Is obesity bad for older persons? A systematic review of the pros and cons of weight reduction in later life

Geriatric Research Education and Clinical Center, Durham VA Medical Center, Durham, NC, USA.
Journal of the American Medical Directors Association (Impact Factor: 4.78). 06/2008; 9(5):302-12. DOI: 10.1016/j.jamda.2008.01.006
Source: PubMed

ABSTRACT The purpose of this review was to describe the characteristics of late-life obesity, including prevalence, pathophysiology, and influences on morbidity and mortality. A second objective was to systematically review the empiric evidence on the effects of intentional weight loss interventions in older individuals.
We summarized the characteristics and known impact of late-life obesity and conducted a systematic review of the outcomes of weight loss interventions in obese older subjects. The inclusion criteria for the review were the following: randomized controlled trial; subjects aged 60 years or older; baseline BMI 27 or higher; weight loss versus baseline 3% or more or 2 kg; and trial duration 6 months or longer.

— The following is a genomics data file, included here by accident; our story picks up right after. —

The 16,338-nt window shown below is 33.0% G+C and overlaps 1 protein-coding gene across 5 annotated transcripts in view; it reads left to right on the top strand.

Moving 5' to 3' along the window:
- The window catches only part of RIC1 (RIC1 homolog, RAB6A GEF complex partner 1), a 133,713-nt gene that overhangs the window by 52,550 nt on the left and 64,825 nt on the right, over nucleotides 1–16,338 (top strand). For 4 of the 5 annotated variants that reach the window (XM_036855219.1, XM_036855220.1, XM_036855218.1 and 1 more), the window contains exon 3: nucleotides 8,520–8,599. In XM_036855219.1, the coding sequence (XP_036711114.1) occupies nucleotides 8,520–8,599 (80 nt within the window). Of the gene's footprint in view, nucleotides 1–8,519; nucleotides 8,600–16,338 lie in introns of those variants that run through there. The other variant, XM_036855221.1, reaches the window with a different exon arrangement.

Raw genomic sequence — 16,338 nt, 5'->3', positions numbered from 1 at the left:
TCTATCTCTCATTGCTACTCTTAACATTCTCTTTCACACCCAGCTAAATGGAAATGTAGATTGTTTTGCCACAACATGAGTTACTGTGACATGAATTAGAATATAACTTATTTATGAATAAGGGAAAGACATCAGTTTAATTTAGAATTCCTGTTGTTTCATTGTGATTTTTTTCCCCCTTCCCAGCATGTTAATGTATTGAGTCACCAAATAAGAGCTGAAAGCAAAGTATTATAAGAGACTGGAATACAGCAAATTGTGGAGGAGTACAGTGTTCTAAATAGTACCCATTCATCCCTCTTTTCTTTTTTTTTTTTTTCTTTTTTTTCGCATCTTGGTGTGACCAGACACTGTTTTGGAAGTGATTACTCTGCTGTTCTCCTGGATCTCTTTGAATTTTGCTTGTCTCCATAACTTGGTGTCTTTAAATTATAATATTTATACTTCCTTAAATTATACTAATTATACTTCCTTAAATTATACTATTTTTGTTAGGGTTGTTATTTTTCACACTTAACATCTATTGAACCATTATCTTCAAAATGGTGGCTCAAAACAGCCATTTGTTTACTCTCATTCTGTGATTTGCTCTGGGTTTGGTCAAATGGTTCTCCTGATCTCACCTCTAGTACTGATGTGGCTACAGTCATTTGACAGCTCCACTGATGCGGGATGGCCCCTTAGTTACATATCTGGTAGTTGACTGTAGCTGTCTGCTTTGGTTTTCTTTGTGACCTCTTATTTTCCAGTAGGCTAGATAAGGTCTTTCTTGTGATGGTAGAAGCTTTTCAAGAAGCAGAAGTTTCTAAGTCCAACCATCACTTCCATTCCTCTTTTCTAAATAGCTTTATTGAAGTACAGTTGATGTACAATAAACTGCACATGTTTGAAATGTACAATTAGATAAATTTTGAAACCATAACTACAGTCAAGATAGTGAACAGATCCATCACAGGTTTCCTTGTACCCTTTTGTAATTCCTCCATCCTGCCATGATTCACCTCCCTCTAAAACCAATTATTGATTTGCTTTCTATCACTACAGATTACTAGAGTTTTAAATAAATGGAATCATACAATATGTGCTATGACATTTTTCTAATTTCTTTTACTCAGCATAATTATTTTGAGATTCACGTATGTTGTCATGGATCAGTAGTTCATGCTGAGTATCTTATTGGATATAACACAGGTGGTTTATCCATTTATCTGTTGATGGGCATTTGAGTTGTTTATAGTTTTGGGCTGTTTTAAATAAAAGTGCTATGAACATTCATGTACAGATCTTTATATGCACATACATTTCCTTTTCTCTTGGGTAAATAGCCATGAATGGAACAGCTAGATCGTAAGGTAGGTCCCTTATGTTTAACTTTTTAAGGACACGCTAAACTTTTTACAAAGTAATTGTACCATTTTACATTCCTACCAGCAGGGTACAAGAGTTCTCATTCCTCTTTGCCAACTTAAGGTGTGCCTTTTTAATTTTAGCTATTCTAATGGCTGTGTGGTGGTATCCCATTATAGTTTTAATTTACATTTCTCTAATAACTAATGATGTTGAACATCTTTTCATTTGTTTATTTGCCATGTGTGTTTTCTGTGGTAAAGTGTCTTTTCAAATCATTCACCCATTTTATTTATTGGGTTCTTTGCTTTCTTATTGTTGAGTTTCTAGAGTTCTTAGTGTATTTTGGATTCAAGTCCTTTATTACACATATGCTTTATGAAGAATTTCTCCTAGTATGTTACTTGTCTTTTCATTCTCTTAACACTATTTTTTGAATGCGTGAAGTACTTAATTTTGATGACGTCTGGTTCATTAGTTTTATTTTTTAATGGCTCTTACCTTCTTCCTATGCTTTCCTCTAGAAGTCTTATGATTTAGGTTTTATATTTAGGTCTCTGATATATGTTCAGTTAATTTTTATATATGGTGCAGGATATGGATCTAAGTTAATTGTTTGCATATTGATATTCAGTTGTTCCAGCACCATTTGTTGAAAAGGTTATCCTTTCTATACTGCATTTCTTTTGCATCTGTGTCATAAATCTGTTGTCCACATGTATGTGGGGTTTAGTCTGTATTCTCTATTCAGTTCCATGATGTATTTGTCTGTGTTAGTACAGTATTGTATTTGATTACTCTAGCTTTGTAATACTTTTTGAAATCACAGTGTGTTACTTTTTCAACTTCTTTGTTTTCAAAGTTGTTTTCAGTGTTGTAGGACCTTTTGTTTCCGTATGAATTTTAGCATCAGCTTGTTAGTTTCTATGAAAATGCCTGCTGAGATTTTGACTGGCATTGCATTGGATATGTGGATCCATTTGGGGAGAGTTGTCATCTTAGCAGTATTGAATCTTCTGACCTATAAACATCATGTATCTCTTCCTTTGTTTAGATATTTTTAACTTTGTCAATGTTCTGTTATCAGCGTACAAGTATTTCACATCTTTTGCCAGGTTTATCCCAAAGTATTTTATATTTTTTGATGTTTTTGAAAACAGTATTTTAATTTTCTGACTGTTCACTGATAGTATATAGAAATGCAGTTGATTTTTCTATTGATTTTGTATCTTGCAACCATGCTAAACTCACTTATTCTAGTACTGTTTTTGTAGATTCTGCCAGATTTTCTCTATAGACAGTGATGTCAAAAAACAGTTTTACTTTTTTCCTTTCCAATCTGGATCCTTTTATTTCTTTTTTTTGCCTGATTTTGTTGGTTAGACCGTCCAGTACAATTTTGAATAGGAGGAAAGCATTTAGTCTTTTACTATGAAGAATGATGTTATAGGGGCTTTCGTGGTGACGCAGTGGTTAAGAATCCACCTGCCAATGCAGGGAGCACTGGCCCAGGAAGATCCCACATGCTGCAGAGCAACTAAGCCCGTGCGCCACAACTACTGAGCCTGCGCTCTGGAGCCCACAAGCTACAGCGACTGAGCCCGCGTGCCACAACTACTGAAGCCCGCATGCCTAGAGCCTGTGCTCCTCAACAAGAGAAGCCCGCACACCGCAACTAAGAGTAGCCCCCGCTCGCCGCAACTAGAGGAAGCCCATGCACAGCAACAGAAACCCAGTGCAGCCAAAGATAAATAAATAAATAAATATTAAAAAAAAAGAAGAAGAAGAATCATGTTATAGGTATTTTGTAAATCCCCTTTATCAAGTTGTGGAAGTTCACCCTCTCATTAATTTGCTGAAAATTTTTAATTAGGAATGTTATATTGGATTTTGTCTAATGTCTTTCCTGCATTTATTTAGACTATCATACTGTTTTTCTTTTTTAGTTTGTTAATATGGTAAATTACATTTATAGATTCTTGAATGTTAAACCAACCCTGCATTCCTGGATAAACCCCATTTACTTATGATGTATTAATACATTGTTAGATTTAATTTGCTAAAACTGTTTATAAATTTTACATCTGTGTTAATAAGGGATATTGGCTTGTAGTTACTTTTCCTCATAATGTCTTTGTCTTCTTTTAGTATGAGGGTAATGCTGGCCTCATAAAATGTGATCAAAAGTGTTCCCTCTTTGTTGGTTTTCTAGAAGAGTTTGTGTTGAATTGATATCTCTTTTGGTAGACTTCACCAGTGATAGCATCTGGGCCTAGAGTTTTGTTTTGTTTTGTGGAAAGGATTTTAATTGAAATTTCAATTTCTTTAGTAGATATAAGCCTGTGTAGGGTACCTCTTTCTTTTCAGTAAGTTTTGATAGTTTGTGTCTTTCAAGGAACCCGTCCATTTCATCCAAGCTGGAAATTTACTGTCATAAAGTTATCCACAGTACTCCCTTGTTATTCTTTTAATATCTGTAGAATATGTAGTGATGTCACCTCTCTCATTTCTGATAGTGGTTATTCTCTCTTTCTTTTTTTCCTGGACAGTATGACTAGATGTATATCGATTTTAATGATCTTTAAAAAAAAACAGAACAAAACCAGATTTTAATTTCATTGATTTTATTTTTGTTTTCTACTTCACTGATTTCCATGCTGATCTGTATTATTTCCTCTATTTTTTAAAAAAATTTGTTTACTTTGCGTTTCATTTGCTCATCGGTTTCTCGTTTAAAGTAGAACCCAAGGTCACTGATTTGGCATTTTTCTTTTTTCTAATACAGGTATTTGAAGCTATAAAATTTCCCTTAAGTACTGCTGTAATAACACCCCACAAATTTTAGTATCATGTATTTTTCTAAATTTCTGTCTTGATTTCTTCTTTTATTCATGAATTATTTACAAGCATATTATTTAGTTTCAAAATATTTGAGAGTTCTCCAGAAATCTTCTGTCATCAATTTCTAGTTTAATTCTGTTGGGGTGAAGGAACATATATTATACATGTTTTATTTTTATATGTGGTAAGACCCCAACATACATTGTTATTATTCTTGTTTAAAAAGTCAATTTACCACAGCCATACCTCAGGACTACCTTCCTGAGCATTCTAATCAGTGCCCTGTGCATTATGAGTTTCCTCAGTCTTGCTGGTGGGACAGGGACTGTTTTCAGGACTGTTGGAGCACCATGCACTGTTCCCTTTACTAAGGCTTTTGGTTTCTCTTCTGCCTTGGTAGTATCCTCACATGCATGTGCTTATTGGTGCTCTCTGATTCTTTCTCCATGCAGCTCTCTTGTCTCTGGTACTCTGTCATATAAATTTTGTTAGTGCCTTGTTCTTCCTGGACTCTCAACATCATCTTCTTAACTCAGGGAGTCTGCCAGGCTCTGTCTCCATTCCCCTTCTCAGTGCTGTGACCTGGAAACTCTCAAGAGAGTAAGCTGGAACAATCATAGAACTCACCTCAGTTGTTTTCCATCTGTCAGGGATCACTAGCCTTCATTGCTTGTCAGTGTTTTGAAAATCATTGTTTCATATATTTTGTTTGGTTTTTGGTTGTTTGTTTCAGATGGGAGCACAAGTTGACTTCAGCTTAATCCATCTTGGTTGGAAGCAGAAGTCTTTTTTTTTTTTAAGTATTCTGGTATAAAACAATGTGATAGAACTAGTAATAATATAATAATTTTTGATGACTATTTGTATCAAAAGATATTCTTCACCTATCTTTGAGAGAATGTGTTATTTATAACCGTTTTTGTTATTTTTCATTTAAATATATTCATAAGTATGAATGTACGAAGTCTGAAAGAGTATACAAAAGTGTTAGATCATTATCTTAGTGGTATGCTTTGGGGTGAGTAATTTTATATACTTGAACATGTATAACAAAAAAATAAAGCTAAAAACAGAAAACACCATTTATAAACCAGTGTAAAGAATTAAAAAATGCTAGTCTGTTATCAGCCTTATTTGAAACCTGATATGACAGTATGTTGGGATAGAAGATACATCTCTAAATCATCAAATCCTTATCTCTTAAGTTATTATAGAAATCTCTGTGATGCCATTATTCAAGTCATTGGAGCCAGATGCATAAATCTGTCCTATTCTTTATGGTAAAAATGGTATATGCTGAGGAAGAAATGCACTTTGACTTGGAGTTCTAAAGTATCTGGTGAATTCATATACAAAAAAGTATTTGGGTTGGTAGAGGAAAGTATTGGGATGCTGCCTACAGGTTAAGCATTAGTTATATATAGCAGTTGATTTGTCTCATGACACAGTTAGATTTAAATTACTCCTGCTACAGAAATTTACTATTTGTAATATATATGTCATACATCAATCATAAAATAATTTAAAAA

The search strategy yielded 16 articles on weight loss interventions that were examined in detail. Overall, these interventions led to significant benefits for those with osteoarthritis, coronary heart disease, and type 2 diabetes mellitus (DM-2), while having slightly negative effects on bone mineral density and lean body mass.
Longitudinal trials examining mortality and body weight suggest that maintaining weight is beneficial in older persons who become obese after age 65; in contrast, intervention trials show clinically important benefits of weight reduction with regard to osteoarthritis, physical function, and possibly DM-2 and coronary heart disease. Given these findings, we recommend that decisions about whether or not to institute a weight loss intervention for obese older persons be carefully considered on an individualized basis with special attention to the weight history and the medical conditions of each individual.

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